This proposal requests continued support for the Medical Scientist Training Program (MSTP) at Vanderbilt University School of Medicine. The primary goal of the Vanderbilt MSTP is to identify, mentor, and foster the careers of future leaders in academic medicine who are dedicated to improving human health through discovery. The program is based on rigorous training in clinical medicine and scientific inquiry. Successful completion of the MSTP leads to both M.D. and Ph.D. degrees. Core elements of the program developed specifically for dual-degree students include a foundational course in research, literature-based seminar series, clinical preceptorship program, data club, leadership workshop, career development workshop, physician-scientist speaker series, and an annual retreat. Formal instruction in the responsible conduct of research is provided throughout the curriculum. MSTP students are assigned to one of four innovative advising colleges that provide a framework for academic counseling by faculty and peers. Current students play key roles in new student recruitment, program administration, and curriculum development. Seventy-two percent of our graduates with established careers hold academic or private-sector research positions, including two deans, four department chairs, and 24 full professors. More recent graduates have been placed in superb residencies and fellowships. The 92 current trainees come from 57 colleges and universities distributed across North America. The nationwide applicant pool results from concerted recruiting efforts, including those focused on the recruitment of students from groups underrepresented in medicine. In the current year, 380 applications have been received, from which 12 students will be selected to enter the incoming class. The proposed goal is to increase the size of the program to a steady state of 112 students over the next five years. Extramural research funding at Vanderbilt has increased from $389 million to $444 million since 2008. Research opportunities for MSTP trainees include established strengths in biomedical informatics, cancer biology, cell biology, clinical pharmacology, diabetes, neurosciences, toxicology, and vaccine science as well as new areas of emphasis in chemical and physical biology, drug discovery, genetics, imaging sciences, microbial pathogenesis, pharmacogenomics, and structural biology. As such, the educational environment for physician- scientists at Vanderbilt is outstanding. The proposal requests an increase in funded positions to 24 for the five- year project period. Ongoing support for the Vanderbilt MSTP is justified based on the strength of the applicant pool, numerous opportunities for physician-scientist training, an institutional commitment to the education of leaders in biomedical research, and success of our graduates in academic medicine.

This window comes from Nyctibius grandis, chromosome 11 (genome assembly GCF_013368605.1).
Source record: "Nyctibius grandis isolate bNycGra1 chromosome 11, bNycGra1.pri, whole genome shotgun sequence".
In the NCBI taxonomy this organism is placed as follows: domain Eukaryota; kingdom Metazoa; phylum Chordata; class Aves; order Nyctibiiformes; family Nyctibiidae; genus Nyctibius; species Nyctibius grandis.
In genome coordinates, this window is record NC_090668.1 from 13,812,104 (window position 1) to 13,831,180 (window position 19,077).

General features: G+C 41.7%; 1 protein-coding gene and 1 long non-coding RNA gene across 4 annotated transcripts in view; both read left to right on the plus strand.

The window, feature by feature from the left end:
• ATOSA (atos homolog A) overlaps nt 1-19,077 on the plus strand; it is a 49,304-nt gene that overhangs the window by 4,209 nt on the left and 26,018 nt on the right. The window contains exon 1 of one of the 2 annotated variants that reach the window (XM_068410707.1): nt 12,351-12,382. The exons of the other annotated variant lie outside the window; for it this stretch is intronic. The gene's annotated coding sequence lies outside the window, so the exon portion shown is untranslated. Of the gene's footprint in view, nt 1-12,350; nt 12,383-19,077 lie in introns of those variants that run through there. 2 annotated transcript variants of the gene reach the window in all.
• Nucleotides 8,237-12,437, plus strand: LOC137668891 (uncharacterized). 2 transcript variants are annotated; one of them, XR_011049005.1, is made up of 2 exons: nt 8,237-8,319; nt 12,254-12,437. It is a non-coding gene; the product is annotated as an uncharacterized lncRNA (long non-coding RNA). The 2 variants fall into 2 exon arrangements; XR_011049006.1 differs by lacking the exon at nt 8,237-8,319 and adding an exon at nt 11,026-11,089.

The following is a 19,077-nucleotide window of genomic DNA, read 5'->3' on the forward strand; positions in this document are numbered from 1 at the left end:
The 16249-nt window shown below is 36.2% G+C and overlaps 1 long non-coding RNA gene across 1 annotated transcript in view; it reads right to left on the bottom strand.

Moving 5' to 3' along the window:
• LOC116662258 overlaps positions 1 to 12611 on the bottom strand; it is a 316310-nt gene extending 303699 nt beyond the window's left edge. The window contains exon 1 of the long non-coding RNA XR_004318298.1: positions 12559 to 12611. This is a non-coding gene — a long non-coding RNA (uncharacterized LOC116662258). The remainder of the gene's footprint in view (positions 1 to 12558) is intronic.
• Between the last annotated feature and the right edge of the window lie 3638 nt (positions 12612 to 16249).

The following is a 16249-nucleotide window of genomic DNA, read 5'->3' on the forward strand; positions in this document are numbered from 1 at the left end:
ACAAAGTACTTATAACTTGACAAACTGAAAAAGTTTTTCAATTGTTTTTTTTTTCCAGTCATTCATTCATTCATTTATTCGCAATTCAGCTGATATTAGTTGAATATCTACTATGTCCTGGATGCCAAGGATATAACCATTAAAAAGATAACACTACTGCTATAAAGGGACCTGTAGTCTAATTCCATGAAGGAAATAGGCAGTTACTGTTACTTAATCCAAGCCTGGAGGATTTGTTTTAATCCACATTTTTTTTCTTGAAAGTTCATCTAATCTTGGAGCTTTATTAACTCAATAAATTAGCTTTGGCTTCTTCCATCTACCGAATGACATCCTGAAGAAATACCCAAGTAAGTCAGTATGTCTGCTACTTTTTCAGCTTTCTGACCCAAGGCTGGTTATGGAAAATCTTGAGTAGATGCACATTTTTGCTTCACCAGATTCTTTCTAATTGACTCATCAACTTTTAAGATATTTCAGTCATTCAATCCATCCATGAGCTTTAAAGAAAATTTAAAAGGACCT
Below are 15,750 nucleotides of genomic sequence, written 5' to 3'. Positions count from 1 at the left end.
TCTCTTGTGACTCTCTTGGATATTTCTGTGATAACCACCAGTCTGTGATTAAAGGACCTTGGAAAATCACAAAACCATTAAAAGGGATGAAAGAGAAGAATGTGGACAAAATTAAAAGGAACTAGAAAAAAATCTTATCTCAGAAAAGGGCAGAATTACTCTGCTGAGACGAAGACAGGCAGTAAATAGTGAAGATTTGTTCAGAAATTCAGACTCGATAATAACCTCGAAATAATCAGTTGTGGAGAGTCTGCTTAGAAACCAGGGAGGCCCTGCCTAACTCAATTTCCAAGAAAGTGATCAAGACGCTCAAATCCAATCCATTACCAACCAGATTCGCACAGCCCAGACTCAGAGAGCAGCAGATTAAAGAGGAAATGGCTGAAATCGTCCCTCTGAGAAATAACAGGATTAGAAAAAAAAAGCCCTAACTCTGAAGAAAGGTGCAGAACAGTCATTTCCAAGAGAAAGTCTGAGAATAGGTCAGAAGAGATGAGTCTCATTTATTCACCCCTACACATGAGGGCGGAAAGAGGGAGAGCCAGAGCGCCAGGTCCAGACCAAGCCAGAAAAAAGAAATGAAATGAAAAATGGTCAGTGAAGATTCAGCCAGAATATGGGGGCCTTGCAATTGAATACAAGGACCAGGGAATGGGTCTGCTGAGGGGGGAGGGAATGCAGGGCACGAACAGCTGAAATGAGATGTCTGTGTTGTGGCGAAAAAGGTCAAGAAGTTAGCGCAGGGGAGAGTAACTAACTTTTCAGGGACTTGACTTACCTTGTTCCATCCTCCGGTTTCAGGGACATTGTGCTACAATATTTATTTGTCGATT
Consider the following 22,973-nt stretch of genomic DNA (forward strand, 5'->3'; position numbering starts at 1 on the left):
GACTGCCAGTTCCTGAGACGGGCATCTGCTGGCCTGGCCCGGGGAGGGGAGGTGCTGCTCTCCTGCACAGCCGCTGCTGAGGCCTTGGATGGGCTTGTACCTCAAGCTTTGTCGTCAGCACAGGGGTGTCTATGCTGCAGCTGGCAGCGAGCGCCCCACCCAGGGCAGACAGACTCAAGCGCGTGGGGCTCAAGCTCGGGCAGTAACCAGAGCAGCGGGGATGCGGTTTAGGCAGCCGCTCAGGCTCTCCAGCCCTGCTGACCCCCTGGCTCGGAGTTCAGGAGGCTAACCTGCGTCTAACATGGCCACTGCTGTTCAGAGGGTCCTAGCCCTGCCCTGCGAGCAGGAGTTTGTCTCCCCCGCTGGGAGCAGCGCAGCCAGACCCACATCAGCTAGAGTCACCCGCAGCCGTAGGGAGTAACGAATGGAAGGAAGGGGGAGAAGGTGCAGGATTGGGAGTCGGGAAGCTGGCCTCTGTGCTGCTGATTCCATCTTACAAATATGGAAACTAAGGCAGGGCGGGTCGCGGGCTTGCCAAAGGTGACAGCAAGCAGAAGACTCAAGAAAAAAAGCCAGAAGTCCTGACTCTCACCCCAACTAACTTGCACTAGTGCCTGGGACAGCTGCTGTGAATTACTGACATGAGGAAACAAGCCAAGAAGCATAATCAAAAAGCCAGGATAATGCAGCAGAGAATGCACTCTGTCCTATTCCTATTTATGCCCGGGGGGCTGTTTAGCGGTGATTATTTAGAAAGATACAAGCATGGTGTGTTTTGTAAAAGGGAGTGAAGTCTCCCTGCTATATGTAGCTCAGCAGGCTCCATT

The Vanderbilt Medical Scientist Training Program supports the training of physician-scientists who seek to improve human health through basic, translational, or clinical research. The broad public health significance of this program will be realized through the academic and scholarly accomplishments of the trainees, with connections to both the direct treatment of patients in the clinical setting and the discovery of basic disease mechanisms and new therapeutic agents.
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